Is UAE Leading the Way for Concentrated Solar Power in GCC?

By Sania Aziz Rahman
DUBAI, United Arab Emirates, May 9 2019 (IPS)

In April 2019, the International Renewable Energy Agency (IRENA)
published a
report
on a “roadmap to 2050” in terms of renewable
energy.

The report highlighted the possibility that by 2050, about 86
percent of the world’s power demands could be met by renewable
power. It also highlighted that 50 percent of global electricity
production could be provided via renewable energy sources.

What could this mean for the six countries of the Gulf
Cooperation Council (GCC), which comprises Bahrain, Oman, Qatar,
Kuwait, Saudi Arabia and the United Arab Emirates (UAE)?

First of all, there seems to be a massive shift in the
region’s policies towards economics, and subsequently,
technology. The UAE for one has initiated the Vision 2021
programme, which includes sustainability as one of the country’s
major goals – and seems to be taking it quite seriously.

The country has set a target of achieving 30 percent of its
energy needs from renewable energy by 2030. That might not be as
ambitious as Denmark – a country that has slightly lesser GDP
than the UAE, but has still set a goal to achieve 50 percent of its
energy from wind power.

Still, the UAE is leading in the region, especially when it
comes to concentrated solar power (CSP) technology. The UAE was,
until recently, the only country to have that technology in the
GCC.

CSP refers to a type of solar technology that uses giant mirrors
to direct sunlight on to a receiver, which converts it into heat.
There are several types of such mirrors, they can parabolic troughs
or rounded dishes, or power towers.

Concentrated solar power can be a lot more effective than solar
photovoltaic (PV) technology. This is because PV uses solar panels
that
can only work when there is sunlight, meaning electricity can only
be generated as long as sunlight falls on the panels.

CSP on the other hand, stores the sunlight as heat, which can be
used at a later time, and even when there is no sunlight. In
effect, CSP works like any other thermal power plant.

The only difference is that the heating material for all other
thermal power plants is fossil fuels like oil and natural gas. In
nuclear power plants, the heating agent is usually uranium.

Susan Kraemer, news editor for SOLARPaces.org, an international
network for CSP research, told IPS that, “(CSP) has a built-in
advantage over PV, which is that as a thermal power source, it can
store its solar energy cost effectively in large tanks of molten
salts and therefor is a form of solar able to deliver its solar
energy round the clock, not just while the sun shines.”

A solar farm made up of PV panels would have to add a battery,
to provide dispatchable energy like CSP.” The batteries, Kraemer
said, have a limited cycle life, and would have to be changed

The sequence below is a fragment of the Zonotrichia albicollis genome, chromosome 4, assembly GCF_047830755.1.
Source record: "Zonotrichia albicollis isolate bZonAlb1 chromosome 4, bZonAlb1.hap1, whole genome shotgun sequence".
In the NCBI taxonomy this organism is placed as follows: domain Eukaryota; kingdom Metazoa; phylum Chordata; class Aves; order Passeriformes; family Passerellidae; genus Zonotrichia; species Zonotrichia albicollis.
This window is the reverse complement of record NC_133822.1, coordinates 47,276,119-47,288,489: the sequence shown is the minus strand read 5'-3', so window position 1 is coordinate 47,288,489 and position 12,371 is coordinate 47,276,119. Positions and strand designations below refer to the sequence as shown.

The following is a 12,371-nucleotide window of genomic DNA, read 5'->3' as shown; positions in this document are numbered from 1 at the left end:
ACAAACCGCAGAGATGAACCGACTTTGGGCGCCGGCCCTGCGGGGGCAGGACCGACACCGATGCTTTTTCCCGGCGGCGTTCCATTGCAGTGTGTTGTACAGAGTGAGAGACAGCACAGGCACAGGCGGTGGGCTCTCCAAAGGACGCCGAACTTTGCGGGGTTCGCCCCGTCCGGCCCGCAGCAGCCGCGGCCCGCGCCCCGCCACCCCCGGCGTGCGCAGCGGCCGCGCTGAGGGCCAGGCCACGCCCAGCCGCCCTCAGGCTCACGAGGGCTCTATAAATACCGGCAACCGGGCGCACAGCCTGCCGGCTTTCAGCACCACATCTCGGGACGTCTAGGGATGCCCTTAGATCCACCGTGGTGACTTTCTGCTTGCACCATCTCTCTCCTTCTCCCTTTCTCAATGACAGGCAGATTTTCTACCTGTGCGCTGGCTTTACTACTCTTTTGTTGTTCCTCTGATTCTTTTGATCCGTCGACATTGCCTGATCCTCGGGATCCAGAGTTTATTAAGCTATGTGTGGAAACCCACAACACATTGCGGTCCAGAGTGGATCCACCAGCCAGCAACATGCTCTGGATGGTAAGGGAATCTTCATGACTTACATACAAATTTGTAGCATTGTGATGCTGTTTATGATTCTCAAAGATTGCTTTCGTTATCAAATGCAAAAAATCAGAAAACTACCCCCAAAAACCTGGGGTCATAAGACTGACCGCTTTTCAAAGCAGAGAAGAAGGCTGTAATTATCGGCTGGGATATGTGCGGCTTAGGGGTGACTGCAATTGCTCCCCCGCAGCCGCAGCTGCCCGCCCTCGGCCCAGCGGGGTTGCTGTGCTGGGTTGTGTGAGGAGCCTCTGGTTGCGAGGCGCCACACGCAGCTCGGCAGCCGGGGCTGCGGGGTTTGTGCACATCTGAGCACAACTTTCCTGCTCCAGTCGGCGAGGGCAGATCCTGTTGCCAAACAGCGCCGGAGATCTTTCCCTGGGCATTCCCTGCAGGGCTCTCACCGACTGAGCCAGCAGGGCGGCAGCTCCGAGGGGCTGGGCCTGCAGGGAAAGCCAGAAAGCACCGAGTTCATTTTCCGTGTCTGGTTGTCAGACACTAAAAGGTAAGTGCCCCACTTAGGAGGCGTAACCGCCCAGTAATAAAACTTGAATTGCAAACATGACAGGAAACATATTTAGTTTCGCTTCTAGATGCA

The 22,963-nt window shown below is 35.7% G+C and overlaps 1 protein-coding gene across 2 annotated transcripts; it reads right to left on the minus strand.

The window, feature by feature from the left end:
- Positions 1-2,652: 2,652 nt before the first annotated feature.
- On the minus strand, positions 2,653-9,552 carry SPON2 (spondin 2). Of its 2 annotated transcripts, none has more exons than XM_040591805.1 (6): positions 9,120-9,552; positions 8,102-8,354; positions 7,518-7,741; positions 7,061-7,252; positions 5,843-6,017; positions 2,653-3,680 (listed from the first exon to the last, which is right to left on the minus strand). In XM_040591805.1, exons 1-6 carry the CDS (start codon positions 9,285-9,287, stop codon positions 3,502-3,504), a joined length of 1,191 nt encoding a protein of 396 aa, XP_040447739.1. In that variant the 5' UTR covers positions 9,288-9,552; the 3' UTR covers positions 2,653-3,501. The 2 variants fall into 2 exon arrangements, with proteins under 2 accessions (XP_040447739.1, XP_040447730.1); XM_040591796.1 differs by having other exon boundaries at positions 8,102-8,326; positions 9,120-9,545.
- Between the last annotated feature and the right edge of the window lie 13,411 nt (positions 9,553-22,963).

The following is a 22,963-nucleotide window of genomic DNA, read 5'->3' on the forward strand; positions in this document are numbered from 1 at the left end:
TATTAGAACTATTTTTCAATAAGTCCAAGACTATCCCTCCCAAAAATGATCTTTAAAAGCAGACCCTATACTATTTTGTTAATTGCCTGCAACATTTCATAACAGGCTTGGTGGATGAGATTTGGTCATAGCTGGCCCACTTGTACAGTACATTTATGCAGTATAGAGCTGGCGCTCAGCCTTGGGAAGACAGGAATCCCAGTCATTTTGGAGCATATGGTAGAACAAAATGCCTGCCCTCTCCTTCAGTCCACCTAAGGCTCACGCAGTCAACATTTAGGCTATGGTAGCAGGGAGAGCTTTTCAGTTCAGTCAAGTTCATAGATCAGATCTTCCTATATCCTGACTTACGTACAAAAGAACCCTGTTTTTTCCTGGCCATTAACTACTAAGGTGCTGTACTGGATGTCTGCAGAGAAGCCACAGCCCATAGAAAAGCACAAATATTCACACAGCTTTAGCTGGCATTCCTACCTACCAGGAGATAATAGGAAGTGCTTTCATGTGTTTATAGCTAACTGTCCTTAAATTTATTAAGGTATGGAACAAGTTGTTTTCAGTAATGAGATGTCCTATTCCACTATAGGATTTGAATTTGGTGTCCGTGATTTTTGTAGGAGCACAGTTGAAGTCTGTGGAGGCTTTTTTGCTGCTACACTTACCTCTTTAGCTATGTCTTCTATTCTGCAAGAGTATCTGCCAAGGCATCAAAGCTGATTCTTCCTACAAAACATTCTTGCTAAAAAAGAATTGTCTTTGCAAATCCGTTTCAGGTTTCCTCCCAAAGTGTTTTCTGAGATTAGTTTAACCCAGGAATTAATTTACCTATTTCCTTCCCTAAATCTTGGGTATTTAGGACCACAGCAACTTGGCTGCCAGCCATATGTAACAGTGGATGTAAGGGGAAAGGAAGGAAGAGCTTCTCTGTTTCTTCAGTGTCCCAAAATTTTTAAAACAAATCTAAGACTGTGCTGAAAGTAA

regularly, whereas CSP as thermal storage can be recycled
indefinitely.

However, CSP does come with one disadvantage. It is more
expensive than PV technology.

“The added complexity makes CSP more expensive to build than
PV. However, some value in combining the two, to get both
advantages: CSP is cheapest night time solar and PV for cheapest
daytime solar.”

The UAE was the first from the GCC countries to get CSP
technology, and is currently the only country in the GCC to have
actual electricity generation through this. The UAE has had CSP
since 2013 – with an installed capacity of 100 MW and electricity
generation of 261 GWh.

The UAE seems to be pioneering the development of CSP within the
GCC countries, with
one of biggest investments
being the Mohammad Bin Rashid Al
Maktoum Solar Park in Dubai. It boasts to be the world’s largest
single site solar park – and aims to achieve 1000 MW capacity by
2020 and 5000 MW by 2030.

The owner of this park is Dubai Electricity and Water Authority
(DEWA). It will, DEWA claims, have both PV and CSP technology,
along with a research centre, and a solar powered water
desalination plant.

It is difficult to gauge exactly how many homes this can power
because solar megawatts depend on the amount of sunlight it
receives, and the angle at which the receiver is set.

However, some statistics can help. For example, Masdar states that its 10
MW and 1MW solar power plant and rooftop panels can power 500 homes
for a year. How does this compare to other countries in the
world?

Worldwide, there are only 19 countries to have installed
capacity for concentrated solar power. Below is a comparison of the
countries.

Saudi Arabia only recently acquired this technology in 2018 –
although it has not produced any power. Its installed capacity
stands at 50 MW.

Meanwhile, the other GCC countries are either in process of
developing CSP or considering CSP options. Kuwait
completed
its first CSP power plant in May 2018, while Oman

will have
its first CSP run electricity grid by 2023.

The post
Is UAE Leading the Way for Concentrated Solar Power in GCC?

appeared first on Inter Press
Service
.

Excerpt:

Sania Aziz Rahman is a data journalist doing a
fellowship with Climate Tracker

The post
Is UAE Leading the Way for Concentrated Solar Power in GCC?

appeared first on Inter Press
Service
.

Source: FS – All – Ecology – News
Is UAE Leading the Way for Concentrated Solar Power in GCC?